4. But seriously, on the front page of the Dayton Daily News today, State Sen. Peggy Lehner says – in response to questions about the Horizon allegations – a full review
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Tom Vander Ark

NOTE: This is a repost of a blog that originally appeared on the Getting Smart website on July 16, 2014.

Accountability is a gift. We don’t often think of it that way but, done right, it’s a bargain that provides autonomy, resources, and supports in return for a commitment to a set of desired outcomes. That’s how it’s supposed to work with your kids; that’s how it’s supposed to work with schools. At work accountability provides role and goal clarity like when your boss explains, “Here’s what I expect and how I’ll support you; if you don’t achieve desired results, here’s how the situation will be remedied.

The University of Toledo and and its designee to authorize schools, The Ohio Council of Community Schools (OCCS), hosted a  school leaders conference today to discuss the next generation of accountability. As the Fordham Institute Ohio staff noted, there were a number of changes made to Ohio testing and accountability system in the last session including accountability provisions.  Following is a discussion of how accountability should work–from students to universities–with a few comments about where Ohio is on the curve.

Outcomes. Let’s start with the question, “Accountable for what?”  I’ve come to believe that instilling an innovation mindset is at least as important as teaching basic skills. However, I’m not comfortable with states incorporating grit and curiosity and the like into an accountability framework. Schools and districts should embrace these important career-readiness skills and dispositions and provide regular feedback...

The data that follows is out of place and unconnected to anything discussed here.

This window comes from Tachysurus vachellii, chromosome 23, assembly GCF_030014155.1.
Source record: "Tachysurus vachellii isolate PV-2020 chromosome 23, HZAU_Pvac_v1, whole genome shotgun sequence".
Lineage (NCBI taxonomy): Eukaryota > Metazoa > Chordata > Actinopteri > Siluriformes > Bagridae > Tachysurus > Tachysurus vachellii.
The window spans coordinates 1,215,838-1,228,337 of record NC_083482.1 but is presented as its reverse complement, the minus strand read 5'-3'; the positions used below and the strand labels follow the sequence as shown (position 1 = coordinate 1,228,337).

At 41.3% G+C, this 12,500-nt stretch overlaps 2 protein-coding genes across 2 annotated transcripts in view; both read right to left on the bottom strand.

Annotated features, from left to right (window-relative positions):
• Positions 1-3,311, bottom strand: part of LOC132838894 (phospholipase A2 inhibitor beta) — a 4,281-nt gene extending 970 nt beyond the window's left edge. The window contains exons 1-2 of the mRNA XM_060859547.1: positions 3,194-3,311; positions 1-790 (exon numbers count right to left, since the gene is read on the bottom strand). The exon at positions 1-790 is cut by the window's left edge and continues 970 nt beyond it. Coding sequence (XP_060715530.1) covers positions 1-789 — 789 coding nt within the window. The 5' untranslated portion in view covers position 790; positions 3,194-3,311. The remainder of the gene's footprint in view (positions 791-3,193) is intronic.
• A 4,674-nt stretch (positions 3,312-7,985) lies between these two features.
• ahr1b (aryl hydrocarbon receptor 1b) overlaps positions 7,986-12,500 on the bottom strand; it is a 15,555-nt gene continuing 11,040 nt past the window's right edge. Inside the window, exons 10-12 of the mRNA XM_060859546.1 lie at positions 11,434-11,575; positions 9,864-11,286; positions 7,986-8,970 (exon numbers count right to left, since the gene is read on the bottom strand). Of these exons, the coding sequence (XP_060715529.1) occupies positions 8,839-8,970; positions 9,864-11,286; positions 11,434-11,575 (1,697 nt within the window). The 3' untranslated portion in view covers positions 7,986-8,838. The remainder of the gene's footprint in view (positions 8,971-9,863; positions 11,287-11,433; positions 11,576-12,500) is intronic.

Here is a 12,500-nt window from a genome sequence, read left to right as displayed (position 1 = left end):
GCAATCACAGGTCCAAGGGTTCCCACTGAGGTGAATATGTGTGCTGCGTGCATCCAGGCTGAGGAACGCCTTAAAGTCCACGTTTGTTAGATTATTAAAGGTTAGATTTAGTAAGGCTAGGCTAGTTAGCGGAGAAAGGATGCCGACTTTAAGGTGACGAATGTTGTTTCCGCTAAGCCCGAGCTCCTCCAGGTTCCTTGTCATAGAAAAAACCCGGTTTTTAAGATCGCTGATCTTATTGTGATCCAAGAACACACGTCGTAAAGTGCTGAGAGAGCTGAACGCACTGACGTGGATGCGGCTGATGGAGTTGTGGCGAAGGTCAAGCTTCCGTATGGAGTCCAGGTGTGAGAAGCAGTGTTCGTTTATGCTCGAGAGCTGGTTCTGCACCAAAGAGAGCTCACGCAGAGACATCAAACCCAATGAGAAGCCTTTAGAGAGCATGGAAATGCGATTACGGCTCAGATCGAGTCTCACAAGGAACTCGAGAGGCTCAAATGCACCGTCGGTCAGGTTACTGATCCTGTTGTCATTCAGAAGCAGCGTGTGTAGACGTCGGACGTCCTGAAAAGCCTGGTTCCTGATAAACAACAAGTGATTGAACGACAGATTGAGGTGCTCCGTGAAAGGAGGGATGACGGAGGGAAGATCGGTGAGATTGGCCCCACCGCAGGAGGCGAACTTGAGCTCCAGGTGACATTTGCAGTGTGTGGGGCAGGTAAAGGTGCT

1. As you all know, I don’t usually clip letters to the editor, but this one is in response to an egregious story about an anti-Common Core resolution passed by a school district in Northwest Ohio so was totally worth it. Oh, and it was written by me. (Bowling Green Sentinel Tribune)
     
  2. Chad is quoted extensively in Tom Vander Ark’s excellent and thorough NextGen Accountability blog post, focusing on Ohio’s recent accountability changes. (Getting Smarter)
     
  3. Governor Kasich spoke on the record about Common Core yesterday during a campaign swing through the north central part of the state. The whole piece is clipped below, but here’s the relevant bit: “The governor also defended the Common Core, saying while the plan sets overall goals for educational achievement, local school boards must approve the curriculum to achieve those objectives. Common Core is a set of common standards for math and English/language arts.” That’s a fairly flexible definition of the word “defend”, but it’s excellent to hear the Governor talking Common Core on the stump. (Columbus Dispatch)